Tuesday, November 09, 2010

Dismantling Orientalism, One Piece at at Time

The Centre College faculty met yesterday to consider revamping our religion requirement.

For years we have required students to take two courses under the General Education heading of "Fundamental Questions." One of those courses must be either REL 110 "Biblical History and Ideas" or REL 120 "History of Christian Thought." For the second course they may choose from a wider array, which includes 110, 120, and REL 130 "World Religions" as well as a variety of philosophy courses. "History of Christian Thought" is an introduction to the whole Judeo-Christian tradition, as a fundamental basis for understanding Western civilization. "World Religions" is primarily about Islam, Hinduism, and Buddhism.

The Religion program and the curriculum committee proposed changing these General Education requirements, which is a fairly big deal here. They proposed that the two basic choices be 110 (the same Bible course) and a new course, REL 150 "Western Religious Traditions." REL 130 "World Religions" would become "Eastern Religions." REL 120 (Christian thought) would move to the second array of courses.

What does this boil down to? Islam is being moved from "world religions" to "western religions" - understood as the Abrahamic faiths.

Coincidentally, my "Macrosociological Theory" seminar is working its way through Edward Said's Orientalism this week. Said's point is that Europeans invented an "Orient" that began with Islam, then incorporated the cultures of India and points east. Islam was made to seem more different from the other Abrahamic faiths than it really is. This has had bad consequences for centuries, and never more so than today.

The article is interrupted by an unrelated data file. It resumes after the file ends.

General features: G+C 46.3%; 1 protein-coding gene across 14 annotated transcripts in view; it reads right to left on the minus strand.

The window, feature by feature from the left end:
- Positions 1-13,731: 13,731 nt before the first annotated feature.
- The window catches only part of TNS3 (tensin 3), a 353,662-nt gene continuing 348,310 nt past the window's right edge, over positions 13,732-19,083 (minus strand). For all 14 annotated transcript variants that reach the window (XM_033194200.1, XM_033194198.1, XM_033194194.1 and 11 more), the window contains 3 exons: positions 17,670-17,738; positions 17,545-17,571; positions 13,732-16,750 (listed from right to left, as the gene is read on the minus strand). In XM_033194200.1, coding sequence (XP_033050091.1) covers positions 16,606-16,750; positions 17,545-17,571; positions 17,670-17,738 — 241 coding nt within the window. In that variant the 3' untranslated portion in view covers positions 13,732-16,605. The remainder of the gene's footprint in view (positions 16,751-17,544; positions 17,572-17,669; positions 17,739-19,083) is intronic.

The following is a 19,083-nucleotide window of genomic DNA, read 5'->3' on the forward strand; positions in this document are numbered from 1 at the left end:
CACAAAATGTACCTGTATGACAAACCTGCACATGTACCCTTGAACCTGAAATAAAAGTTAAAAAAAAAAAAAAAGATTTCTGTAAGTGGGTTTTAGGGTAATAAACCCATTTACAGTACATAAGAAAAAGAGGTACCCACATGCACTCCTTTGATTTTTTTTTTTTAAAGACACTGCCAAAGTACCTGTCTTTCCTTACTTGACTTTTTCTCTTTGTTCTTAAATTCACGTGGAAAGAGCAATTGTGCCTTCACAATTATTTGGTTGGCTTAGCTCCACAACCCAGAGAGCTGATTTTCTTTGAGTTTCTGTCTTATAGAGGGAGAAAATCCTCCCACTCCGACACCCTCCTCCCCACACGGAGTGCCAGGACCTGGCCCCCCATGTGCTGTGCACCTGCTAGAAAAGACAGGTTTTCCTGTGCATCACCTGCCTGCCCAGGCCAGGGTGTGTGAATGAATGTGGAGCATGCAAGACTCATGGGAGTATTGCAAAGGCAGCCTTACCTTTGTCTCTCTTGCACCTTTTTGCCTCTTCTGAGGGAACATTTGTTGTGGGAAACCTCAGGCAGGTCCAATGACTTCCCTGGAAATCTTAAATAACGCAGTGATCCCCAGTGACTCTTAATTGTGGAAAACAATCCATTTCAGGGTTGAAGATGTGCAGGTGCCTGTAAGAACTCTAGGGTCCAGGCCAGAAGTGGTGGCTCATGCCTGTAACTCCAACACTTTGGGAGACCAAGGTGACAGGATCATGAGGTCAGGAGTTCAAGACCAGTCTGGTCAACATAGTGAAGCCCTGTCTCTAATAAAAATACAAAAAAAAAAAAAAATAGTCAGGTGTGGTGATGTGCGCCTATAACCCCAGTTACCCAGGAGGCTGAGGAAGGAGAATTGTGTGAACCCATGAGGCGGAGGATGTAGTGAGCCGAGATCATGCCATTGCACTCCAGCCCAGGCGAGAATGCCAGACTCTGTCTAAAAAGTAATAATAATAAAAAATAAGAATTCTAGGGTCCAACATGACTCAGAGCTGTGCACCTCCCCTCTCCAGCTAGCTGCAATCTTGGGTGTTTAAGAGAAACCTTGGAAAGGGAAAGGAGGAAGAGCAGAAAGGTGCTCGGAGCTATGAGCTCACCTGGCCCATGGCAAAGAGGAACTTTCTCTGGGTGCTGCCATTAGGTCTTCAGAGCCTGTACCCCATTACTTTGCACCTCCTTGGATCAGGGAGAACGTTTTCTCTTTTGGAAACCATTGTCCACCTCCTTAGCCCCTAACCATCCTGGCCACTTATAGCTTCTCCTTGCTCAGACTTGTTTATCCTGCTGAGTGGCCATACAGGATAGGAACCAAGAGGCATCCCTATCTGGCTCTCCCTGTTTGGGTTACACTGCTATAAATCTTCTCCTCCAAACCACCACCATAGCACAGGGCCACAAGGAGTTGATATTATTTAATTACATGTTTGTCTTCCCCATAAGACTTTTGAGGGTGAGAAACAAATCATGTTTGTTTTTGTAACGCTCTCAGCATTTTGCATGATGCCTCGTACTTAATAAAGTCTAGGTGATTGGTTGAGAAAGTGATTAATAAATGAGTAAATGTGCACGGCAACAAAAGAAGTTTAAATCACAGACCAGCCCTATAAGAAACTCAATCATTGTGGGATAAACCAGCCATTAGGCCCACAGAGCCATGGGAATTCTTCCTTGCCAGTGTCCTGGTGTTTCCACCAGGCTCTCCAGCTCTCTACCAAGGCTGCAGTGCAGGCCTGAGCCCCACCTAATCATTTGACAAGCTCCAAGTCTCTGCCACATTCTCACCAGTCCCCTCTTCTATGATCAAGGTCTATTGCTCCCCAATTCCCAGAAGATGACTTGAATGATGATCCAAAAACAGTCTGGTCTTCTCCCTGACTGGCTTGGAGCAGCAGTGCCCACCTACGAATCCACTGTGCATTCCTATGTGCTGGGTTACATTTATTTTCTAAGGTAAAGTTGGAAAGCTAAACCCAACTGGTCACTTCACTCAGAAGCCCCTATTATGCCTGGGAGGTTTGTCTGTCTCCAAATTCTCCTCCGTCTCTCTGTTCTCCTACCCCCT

The faculty passed this improvement to our General Education core without a dissenting vote.

3 comments:

Pastor Dennis said...

"Western civilization" is an inheritor of Hellenism which looked askance at "the East". This prejudice goes back to the time of the Persian wars of ancient Greece. The origin of Christianity in "the East" was a mark against its acceptance by the Greeks and Romans. Islam began on the fringes of the fertile cresent which is the source of Western civilization. It's first encounters were with Christians and Jews. Women wearing the veil was a Greek influnece. It's complicated.

MJTC said...

I took Rel 120 History of Christian Thought and really loved the class as a background of all the philosophy that informs...everything I see around me. I'm sorry to see it move out of the general ed curriculum, since I would almost definitely not have taken it if it were not a requirement, and yet it ended up being such a great class. I found it much more interesting and applicable than Rel 110, which I also took. 120 was also much more rigorous and challenging than 110, and I mean that in the best way possible. Was it discussed at all to keep Christian Thought as a requirement and move Biblical History to the 200 level? From the student perspective, I think that would have made the gen ed curriculum more rigorous, relevant and interesting.

Gruntled said...

I don't know what went on in the committee discussion, since we only saw the final proposal in the faculty meeting.

As I read it, though, "Western Religious Traditions" is much like "History of Christian Thought" - plus Islam, and probably more Judaism. We shall see.